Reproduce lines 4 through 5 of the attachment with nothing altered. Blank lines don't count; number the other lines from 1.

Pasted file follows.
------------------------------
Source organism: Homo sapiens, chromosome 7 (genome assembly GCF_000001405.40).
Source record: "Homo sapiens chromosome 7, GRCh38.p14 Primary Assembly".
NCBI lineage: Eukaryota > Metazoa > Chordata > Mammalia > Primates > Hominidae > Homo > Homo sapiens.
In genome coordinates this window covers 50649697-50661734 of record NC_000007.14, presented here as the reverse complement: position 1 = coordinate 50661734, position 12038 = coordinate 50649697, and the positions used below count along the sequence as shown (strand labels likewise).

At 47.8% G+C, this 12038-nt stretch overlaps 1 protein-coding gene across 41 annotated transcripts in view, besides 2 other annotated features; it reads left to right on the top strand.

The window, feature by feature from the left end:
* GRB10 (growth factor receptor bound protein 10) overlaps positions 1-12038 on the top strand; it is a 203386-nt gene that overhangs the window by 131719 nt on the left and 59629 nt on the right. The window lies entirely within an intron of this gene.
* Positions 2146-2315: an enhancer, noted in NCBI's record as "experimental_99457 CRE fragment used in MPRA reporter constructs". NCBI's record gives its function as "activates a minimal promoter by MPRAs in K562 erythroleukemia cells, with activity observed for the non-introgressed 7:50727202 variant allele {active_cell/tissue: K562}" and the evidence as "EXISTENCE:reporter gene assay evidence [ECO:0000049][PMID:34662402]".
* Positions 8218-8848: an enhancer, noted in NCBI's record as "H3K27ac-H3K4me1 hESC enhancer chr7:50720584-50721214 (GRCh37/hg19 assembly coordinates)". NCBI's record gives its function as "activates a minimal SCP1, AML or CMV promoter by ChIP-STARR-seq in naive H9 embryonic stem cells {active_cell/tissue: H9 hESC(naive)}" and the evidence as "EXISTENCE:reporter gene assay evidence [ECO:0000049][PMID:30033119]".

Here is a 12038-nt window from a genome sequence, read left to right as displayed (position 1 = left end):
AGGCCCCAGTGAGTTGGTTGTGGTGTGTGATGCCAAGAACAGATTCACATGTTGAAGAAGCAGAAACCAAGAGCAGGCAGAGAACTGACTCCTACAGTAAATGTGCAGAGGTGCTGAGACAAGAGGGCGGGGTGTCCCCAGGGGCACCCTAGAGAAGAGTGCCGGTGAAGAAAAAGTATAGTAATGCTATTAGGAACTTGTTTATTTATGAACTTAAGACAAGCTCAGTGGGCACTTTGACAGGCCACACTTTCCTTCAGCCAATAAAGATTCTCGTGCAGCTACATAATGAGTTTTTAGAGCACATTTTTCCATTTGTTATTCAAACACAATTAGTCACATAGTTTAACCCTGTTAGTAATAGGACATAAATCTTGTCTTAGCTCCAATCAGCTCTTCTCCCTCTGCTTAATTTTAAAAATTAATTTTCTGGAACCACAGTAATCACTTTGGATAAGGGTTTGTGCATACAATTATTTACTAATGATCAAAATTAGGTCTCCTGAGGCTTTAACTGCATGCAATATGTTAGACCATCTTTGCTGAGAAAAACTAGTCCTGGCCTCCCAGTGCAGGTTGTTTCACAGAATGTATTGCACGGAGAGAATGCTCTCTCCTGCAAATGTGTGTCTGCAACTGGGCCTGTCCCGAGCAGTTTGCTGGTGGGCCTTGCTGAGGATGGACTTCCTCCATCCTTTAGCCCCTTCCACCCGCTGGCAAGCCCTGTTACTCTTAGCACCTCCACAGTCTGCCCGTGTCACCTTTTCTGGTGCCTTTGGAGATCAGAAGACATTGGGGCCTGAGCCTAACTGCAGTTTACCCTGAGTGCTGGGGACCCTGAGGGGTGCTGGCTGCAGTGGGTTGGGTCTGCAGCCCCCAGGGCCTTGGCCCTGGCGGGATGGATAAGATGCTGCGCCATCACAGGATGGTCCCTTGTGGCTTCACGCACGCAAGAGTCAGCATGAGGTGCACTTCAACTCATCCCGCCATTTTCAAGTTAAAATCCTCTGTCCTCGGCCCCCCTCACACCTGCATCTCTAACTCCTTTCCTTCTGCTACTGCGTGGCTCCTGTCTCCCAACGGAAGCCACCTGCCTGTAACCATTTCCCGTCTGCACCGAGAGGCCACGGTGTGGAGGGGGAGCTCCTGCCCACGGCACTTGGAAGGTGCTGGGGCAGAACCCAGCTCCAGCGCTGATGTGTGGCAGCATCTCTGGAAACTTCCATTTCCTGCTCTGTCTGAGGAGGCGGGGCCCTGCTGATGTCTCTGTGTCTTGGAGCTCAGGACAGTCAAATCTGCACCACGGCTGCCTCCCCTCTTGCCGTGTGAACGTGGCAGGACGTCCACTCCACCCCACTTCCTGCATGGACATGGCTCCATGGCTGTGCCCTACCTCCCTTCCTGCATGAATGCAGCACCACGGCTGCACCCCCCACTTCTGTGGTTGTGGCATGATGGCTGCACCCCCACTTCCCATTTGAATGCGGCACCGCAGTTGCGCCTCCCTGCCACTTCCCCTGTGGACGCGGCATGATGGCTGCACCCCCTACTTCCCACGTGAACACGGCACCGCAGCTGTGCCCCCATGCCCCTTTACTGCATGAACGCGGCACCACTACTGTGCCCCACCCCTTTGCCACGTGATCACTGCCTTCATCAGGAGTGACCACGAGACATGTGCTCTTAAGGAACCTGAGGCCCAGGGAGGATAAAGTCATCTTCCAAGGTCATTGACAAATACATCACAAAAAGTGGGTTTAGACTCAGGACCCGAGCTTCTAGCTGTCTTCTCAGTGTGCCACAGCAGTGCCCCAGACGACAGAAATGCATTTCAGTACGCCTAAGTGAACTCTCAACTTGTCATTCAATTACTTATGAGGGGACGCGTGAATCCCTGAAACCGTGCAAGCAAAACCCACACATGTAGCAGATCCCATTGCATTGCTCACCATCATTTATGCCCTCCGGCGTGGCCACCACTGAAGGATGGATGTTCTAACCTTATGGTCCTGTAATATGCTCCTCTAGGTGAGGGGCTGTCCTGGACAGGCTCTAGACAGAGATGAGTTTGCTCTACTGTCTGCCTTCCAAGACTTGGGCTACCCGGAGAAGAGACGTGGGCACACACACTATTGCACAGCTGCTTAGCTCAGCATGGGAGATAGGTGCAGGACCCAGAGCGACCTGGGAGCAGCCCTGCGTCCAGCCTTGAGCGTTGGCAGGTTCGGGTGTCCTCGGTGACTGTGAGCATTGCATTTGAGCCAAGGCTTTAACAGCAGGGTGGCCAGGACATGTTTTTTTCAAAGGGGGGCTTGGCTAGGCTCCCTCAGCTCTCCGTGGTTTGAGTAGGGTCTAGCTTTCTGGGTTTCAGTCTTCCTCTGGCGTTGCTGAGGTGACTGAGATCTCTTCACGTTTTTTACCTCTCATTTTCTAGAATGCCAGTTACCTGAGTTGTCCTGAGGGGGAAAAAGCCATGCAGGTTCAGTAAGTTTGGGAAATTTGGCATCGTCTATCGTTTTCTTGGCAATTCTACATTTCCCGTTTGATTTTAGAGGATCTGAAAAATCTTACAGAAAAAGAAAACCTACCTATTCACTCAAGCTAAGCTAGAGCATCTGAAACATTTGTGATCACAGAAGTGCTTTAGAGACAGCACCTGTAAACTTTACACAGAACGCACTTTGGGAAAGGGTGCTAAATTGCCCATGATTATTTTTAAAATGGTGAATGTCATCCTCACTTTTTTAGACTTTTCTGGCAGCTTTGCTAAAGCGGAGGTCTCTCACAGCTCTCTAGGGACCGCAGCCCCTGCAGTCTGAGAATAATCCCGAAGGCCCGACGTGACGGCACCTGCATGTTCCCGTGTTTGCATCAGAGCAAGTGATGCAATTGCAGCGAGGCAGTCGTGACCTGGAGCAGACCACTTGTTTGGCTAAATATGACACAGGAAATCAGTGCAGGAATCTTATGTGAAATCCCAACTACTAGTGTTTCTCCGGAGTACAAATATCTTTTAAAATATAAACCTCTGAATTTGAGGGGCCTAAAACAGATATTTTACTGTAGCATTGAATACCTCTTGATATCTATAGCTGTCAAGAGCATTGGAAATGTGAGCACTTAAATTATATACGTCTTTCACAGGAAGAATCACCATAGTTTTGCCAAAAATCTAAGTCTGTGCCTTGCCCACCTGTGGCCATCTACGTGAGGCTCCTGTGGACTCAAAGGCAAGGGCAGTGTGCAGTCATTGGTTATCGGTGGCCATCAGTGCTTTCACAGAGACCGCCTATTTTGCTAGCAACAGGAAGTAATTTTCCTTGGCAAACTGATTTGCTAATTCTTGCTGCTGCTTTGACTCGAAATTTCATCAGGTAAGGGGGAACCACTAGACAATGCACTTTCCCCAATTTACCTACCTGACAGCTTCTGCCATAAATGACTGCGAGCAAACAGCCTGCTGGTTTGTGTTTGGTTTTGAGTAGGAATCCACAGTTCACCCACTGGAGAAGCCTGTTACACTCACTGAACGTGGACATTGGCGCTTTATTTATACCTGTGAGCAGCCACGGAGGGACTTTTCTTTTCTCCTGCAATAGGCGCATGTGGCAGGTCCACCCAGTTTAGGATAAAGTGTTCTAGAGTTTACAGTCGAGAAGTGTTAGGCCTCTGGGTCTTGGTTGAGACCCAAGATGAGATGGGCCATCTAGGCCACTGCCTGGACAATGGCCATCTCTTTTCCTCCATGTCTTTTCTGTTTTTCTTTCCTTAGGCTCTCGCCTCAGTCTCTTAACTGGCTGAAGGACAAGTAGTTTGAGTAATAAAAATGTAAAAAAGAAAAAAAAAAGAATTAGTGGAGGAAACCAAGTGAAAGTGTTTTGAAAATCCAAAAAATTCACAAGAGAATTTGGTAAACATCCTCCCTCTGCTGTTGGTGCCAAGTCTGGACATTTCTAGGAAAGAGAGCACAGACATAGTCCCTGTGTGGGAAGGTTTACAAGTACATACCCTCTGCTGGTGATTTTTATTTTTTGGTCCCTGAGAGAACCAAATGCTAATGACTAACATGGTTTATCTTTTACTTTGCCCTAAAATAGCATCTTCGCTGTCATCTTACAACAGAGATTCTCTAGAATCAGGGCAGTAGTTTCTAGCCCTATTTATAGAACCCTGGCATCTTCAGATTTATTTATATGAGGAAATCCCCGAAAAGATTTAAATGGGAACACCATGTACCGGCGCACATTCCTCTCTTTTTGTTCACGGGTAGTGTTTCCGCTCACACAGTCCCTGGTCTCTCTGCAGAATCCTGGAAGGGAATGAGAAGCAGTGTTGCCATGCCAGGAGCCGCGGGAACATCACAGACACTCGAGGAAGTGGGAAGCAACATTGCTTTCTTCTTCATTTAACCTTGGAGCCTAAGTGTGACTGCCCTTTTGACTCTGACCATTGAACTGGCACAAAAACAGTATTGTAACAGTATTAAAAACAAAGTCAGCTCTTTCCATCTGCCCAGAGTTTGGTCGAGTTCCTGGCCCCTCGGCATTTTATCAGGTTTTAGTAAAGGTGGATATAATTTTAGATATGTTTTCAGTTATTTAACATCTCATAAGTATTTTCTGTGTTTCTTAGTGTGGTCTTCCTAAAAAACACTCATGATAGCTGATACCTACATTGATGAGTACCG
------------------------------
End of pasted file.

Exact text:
In genome coordinates this window covers 50649697-50661734 of record NC_000007.14, presented here as the reverse complement: position 1 = coordinate 50661734, position 12038 = coordinate 50649697, and the positions used below count along the sequence as shown (strand labels likewise).

At 47.8% G+C, this 12038-nt stretch overlaps 1 protein-coding gene across 41 annotated transcripts in view, besides 2 other annotated features; it reads left to right on the top strand.